dhdunbar

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dhdunbar last won the day on February 20

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  1. My last word on this, I promise. Bottom line . American style is governed by US regulations. That said, "American style" is the same in Tasmania as Tulsa. If you want to know if someone is making American style whiskey anywhere "outside of the US," you have to know what American style is.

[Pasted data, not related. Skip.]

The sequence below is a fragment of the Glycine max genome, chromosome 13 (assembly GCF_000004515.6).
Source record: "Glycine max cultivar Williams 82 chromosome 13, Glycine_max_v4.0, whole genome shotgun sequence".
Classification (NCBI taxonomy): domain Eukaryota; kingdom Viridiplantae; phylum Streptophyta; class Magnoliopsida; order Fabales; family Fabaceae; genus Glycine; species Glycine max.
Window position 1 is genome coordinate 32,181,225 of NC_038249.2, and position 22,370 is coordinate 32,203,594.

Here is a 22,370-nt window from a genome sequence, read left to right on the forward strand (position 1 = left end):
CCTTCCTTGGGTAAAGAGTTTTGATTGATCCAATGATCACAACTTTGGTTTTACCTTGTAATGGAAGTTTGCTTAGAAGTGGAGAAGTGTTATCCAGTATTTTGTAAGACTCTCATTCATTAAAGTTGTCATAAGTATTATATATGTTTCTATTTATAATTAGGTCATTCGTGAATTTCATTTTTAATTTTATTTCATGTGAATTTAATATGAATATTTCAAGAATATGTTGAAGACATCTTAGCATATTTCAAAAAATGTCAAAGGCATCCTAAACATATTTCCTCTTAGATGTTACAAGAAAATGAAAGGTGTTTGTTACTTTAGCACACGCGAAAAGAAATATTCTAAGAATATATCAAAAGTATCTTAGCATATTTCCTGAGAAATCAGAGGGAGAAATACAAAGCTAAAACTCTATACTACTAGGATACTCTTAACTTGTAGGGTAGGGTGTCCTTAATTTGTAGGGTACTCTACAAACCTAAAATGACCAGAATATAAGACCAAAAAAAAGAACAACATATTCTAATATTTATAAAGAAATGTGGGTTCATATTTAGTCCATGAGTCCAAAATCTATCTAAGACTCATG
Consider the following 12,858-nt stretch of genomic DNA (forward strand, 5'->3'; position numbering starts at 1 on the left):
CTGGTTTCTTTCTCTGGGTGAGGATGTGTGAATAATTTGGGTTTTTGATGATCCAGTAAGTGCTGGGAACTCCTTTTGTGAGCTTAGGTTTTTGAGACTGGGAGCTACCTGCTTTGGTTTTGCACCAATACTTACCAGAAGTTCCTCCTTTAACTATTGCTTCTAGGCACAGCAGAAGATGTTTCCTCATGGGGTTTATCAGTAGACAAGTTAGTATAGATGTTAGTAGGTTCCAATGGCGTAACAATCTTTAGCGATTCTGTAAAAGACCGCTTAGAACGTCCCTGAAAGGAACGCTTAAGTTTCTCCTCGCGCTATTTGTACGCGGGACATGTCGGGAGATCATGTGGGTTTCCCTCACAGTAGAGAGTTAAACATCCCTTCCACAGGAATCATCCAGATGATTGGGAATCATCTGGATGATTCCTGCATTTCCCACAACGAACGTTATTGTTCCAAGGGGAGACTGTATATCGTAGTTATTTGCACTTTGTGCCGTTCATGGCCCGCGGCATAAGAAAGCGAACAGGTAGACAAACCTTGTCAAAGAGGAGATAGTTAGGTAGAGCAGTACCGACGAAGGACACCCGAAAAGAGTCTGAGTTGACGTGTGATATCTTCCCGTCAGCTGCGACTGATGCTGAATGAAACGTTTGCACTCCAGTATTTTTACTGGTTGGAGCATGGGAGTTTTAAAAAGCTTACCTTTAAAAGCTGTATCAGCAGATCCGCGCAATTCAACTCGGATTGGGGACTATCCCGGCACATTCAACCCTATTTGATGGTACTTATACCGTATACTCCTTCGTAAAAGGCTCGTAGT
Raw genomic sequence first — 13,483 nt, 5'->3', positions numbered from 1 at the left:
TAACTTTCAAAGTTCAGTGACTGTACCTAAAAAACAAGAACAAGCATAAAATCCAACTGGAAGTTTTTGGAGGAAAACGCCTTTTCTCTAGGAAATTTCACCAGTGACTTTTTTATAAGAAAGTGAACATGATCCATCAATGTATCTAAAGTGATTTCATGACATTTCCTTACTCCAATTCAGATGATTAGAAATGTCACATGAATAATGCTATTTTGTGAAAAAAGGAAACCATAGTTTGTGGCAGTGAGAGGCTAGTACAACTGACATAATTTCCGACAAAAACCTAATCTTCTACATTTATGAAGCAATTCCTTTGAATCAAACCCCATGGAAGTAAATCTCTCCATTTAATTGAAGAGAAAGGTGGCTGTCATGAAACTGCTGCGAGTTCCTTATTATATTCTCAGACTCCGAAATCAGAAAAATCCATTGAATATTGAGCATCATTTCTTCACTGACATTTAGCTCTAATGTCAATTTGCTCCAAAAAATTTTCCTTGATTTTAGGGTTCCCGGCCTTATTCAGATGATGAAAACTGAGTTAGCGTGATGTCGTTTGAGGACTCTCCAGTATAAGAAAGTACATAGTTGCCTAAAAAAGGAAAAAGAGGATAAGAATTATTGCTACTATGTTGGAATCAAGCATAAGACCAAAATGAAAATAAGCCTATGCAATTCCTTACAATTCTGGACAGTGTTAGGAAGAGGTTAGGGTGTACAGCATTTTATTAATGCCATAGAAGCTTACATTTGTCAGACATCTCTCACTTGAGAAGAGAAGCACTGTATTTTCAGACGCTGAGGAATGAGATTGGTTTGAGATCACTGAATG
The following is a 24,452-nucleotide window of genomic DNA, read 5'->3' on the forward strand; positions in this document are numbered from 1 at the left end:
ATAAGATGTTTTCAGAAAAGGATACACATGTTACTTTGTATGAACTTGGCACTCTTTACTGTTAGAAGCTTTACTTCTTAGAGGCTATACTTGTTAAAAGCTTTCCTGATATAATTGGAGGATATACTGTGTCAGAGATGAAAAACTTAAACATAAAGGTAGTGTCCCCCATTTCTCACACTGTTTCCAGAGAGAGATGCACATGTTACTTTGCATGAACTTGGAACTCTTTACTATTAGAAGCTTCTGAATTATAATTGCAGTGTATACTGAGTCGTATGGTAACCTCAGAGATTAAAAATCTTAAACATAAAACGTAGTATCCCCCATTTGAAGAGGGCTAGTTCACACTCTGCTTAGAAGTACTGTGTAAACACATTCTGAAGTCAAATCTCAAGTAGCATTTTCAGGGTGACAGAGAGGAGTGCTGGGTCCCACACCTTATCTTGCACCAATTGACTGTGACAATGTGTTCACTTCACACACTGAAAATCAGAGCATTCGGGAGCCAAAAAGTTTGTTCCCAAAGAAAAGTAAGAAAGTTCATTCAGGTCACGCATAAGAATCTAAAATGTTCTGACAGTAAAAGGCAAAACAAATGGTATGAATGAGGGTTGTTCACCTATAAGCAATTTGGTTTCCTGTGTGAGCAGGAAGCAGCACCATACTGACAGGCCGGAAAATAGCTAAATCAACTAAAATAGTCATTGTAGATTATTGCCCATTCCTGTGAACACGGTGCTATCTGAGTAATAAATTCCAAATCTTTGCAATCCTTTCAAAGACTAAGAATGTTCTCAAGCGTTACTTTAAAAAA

2. Since you know what the standards are, then you know the questions to ask. So, rather than asking, "Is there anyone who makes American style whiskey?" ask, "Is there anyone, outside of the United States, who makes a whiskey with a mash bill of grain only, with 51% or more of a single grain, that is distilled to 160 proof or less, aged in new charred oak at not more than 125 degrees proof, and bottled at not less than 40% abv?" That is not ambiguous. "American type" is ambiguous because a lot of people are going to try to answer your question who don't know what you already do, what American type means. It is also ambiguous, because as the term is used in US regulations, "American type" also includes "a mixture of neutral spirits and not less than 5 percent on a proof gallon basis of whisky, or straight whisky, or straight whisky and whisky, if the straight whisky component is less than 20 percent on a proof gallon basis." The answer to your question would be "yes" if there is someone, somewhere making that sort of NSG diluted product. However, I think that is not what you want to know.